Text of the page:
GDP Growth by Year With Business Cycle, Inflation, Unemployment

Compare U.S. Growth to Business Cycle Indicators Through History

When the U.S. is growing at a healthy rate, it generates enough great jobs for everyone. Photo: Vincent Hazat/Getty Images

The U.S. GDP growth rate is the percent change in the gross domestic product from one quarter to the next. It is the most closely watched indicator because it measures the nation's economic growth. For most the most recent quarters, see Current GDP Statistics

But GDP alone is not enough to tell you the state of the economy's health. For that, need to look at the business cycle.  A 1 percent growth rate means is great news after a recession.

It might warn of a slowdown after a bubble.  You also need to look at inflation and unemployment. Rising prices could also signal an economy on the mend or one that's overheating. Seven percent unemployment is a bad sign, unless it's coming after a 9 percent jobless rate.

The table below compares the U.S. GDP growth rate with the unemployment rate (as of December of that year), the rate of inflation (percent change year-over-year) and the phase of the business cycle. Also, efforts to stimulate the economy or ward off inflation are noted, whether by the Federal Reserve or by elected officials. 

The biggest drop in growth in U.S. history occurred in 1932. The economy contracted 12.9 percent during the worst year of the Great Depression. The worst deflation occurred that same year. Prices fell 10.3 percent. The highest jobless rate of 24.9 percent occurred in 1933. All those records occurred during the contraction phase of the business cycle.


The worst inflation was right after World War II. Prices rose 18.1 percent in 1946. That happened during the expansion phase of the business cycle.

U.S. Annual GDP Growth Rate Compared Unemployment, Inflation and Business Cycle Phases

YearGDP GrowthUnemployment Rate Inflation  Business Cycle Phase
1929NA3.2%0.6%Aug peak. Oct market crash.
1933-1.3%24.9%0.8%New Deal. Mar trough.
19375.1%14.3%2.9%May peak. 
1938-3.3%19%-2.8%Jun trough.


Dust Bowl drought ended.

194117.7%9.9%9.9%Expansion. U.S. entered WWII.
19448.0%1.2%2.3%Bretton-Woods Agreement
1945-1.0%1.9%2.2%Feb peak. Recession until Oct trough.
1946-11.6%3.9%18.1%Expansion despite fed cuts.
1947-1.1%3.9%8.8%Marshall Plan and Truman Doctrine. Cold War.
19484.1%4%3.0%Nov peak.
1949-0.5%6.6%-2.1%Oct trough. Fair Deal. NATO. 
19508.7%4.3%5.9%Expansion. Korean War.
19534.7%4.5%0.7%Korean War ended. July peak.
1954-0.6%5%-0.7%May trough. Dow rose to 1929 level.
19572.1%5.2%2.9%Aug peak.
1958-0.7%6.2%1.8%April trough.
19596.9%5.3%1.7%Fed raised rates.
19602.6%6.6%1.4%April peak. Fed lowered rates.
19612.6%6%0.7%JFK increased spending. Feb trough. 
19626.1%5.5%1.3%Cuban Missile Crisis.
19634.4%5.5%1.6%LBJ increased spending. Fed raised rate.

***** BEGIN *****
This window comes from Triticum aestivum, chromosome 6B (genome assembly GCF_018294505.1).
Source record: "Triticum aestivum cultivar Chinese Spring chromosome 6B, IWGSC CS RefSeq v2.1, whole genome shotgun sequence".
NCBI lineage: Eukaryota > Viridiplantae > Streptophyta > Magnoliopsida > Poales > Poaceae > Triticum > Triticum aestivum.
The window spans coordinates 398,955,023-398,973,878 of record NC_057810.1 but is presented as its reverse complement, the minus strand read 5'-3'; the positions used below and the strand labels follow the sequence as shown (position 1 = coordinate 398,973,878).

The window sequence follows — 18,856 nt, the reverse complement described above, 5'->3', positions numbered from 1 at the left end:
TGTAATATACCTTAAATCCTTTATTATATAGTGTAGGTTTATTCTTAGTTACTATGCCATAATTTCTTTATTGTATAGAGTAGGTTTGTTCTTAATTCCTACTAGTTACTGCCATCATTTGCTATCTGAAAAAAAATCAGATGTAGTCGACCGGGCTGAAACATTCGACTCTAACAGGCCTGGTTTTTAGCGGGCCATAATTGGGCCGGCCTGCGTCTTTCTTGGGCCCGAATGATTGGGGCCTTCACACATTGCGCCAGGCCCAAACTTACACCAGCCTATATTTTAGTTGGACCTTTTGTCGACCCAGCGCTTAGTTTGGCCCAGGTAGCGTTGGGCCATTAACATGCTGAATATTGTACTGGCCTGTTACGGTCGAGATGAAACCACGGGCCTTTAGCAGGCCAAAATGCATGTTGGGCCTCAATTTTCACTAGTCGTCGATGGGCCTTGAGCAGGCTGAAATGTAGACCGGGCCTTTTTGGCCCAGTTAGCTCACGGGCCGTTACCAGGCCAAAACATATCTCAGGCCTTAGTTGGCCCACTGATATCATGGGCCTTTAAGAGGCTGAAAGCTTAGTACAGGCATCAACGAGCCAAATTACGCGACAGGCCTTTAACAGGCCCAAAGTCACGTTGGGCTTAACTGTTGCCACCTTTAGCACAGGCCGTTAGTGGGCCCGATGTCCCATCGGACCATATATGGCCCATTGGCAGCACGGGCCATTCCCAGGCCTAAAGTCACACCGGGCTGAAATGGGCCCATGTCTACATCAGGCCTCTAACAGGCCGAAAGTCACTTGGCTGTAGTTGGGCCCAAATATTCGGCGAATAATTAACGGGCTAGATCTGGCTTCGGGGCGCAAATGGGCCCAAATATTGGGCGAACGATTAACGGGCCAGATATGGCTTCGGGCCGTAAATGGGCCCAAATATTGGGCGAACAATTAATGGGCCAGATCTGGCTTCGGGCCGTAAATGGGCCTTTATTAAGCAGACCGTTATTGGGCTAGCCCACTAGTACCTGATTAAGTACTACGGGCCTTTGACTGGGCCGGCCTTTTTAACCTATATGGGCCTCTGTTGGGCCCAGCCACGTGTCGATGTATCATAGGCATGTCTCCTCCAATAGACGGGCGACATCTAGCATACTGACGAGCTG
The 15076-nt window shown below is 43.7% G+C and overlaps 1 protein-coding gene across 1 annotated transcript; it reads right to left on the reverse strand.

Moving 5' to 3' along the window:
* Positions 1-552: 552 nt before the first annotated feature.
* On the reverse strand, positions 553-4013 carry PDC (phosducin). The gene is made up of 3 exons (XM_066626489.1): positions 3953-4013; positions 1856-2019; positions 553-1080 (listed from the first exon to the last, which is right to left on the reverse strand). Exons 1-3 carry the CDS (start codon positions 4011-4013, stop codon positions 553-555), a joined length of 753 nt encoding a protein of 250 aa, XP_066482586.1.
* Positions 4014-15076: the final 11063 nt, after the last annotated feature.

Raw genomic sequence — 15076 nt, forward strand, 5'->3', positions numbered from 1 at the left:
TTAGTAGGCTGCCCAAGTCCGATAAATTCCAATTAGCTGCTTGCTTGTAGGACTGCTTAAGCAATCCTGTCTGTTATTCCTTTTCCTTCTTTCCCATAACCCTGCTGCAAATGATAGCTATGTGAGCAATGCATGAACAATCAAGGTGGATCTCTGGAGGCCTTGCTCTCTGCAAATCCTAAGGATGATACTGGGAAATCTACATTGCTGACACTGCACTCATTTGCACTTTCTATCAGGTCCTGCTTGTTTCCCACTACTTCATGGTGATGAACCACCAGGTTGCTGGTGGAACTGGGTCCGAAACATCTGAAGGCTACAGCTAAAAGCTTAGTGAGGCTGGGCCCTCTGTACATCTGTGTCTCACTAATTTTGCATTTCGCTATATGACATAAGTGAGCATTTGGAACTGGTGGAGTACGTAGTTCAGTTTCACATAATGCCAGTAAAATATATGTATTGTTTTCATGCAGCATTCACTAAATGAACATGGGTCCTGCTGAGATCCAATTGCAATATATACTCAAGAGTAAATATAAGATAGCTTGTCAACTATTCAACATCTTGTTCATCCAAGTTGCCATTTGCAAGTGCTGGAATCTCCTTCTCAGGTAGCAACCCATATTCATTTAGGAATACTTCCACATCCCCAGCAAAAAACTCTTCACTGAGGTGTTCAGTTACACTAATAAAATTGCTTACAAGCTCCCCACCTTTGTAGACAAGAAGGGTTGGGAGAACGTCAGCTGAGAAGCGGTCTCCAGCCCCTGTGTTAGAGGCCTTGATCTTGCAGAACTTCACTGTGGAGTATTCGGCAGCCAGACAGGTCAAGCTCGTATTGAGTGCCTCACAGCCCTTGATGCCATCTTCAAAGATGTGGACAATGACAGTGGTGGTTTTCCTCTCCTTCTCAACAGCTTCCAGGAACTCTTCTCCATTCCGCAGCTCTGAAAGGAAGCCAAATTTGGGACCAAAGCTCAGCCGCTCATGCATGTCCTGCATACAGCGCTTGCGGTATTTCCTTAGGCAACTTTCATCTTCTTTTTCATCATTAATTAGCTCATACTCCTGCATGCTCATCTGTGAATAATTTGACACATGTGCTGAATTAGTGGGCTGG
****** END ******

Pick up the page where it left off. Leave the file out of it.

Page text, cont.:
19645.8%5%1.0%Fed raised rate to 3.85%.
19656.5%4%1.9%Vietnam War. Fed raised rate to 4.32%.
19666.6%3.8%3.5%Expansion. Fed raised rate to 5.76%.
19672.7%3.8%3.0%Expansion. Inflation at 3%.
19684.9%3.4%4.7%Expansion. Fed raised rate to 6%.
19693.1%3.5%6.2%Nixon Fed raised rate to 9.19%. Dec peak.
19700.2%6.1%5.6%Nov trough. Fed lowered rate to 4.9%.
19713.3%6%3.3%Expansion. Fed lowered rate to 3.5%, then raised it to 5%. August wage-price controls.
19735.6%4.9%8.7%Vietnam War ended.  Gold standard ended in Aug. Inflation tripled. Fed doubled rate. Nov peak.
1974-0.5%7.2%12.3%Stagflation. Watergate. Fed raised rate to 13%.
1975-0.2%8.2%6.9%Mar trough. Fed lowered rate to 7.5%.
19765.4%7.8%4.9%Expansion. Fed lowered rate to 4.75%.
19774.6%6.4%6.7%Expansion. Carter became President. Inflation at 6.7%.
19785.6%6%9.0%Expansion. Fed raised rate to 10%.
19793.2%6%13.3%Expansion. Fed raised then lowered rates. 
1980-0.2%7.2%12.5%Jan peak. Fed raised rate to 20% by March, lowered it to 8% by June. July trough. Fed raised rate to 20% by December.
19812.6%8.5%8.9%Reagan became President. Fed raised rate to 20% in January, lowered it to 16% in April, raised it to 20% in May. Expansion peaked in July. Fed lowered rate to 12% by year end.
1982-1.9%10.8%3.8%Nov trough. The Garn-St. Germain Depository Institutions Act was passed to fight recession. Fed lowered rate to 8.5%.
19834.6%8.3%3.8%Reagan increased military spending.
19863.5%6.6%1.1%Reagan cut taxes.
19873.5%5.7%4.4% Black Monday stock market crash in October.
19884.2%5.3%4.4%Expansion. Fed raised rate to 9.75%.
19893.7%5.4%4.6%S&L Crisis
19901.9%6.3%6.1%Jul peak.
1991-0.1%7.3%3.1%Mar trough.
19923.6%7.4%2.9%Expansion. Fed lowered rate to 3%.
19952.7%5.6%2.5%Expansion. Fed raised rate to 5.5%.
19963.8%5.4%3.3%Expansion. Lowered rate to 5.25%.
19974.5%4.7%1.7%Expansion. Raised to 5.5%.
19984.5%4.4%1.6%Expansion. LTCM crisis.
20011.0%5.7%1.6%Mar peak. 9/11. Nov trough.
20032.8%5.7%1.9%Expansion. JGTRRA.
20071.8%5.0%4.1%Dec peak.
2008-0.3%7.3%0.1%Contraction. Financial Crisis.
2009-2.8%9.9%2.7%June trough.
20102.5%9.3%1.5%Obamacare. Dodd-Frank.
20152.9%5.0%0.7%Strong dollar. Low oil prices. Fed raised rate.

Note: GDP growth is for the year. The unemployment rate is as of December of that year. The inflation rate is the year-over-year rate as of December of that year.

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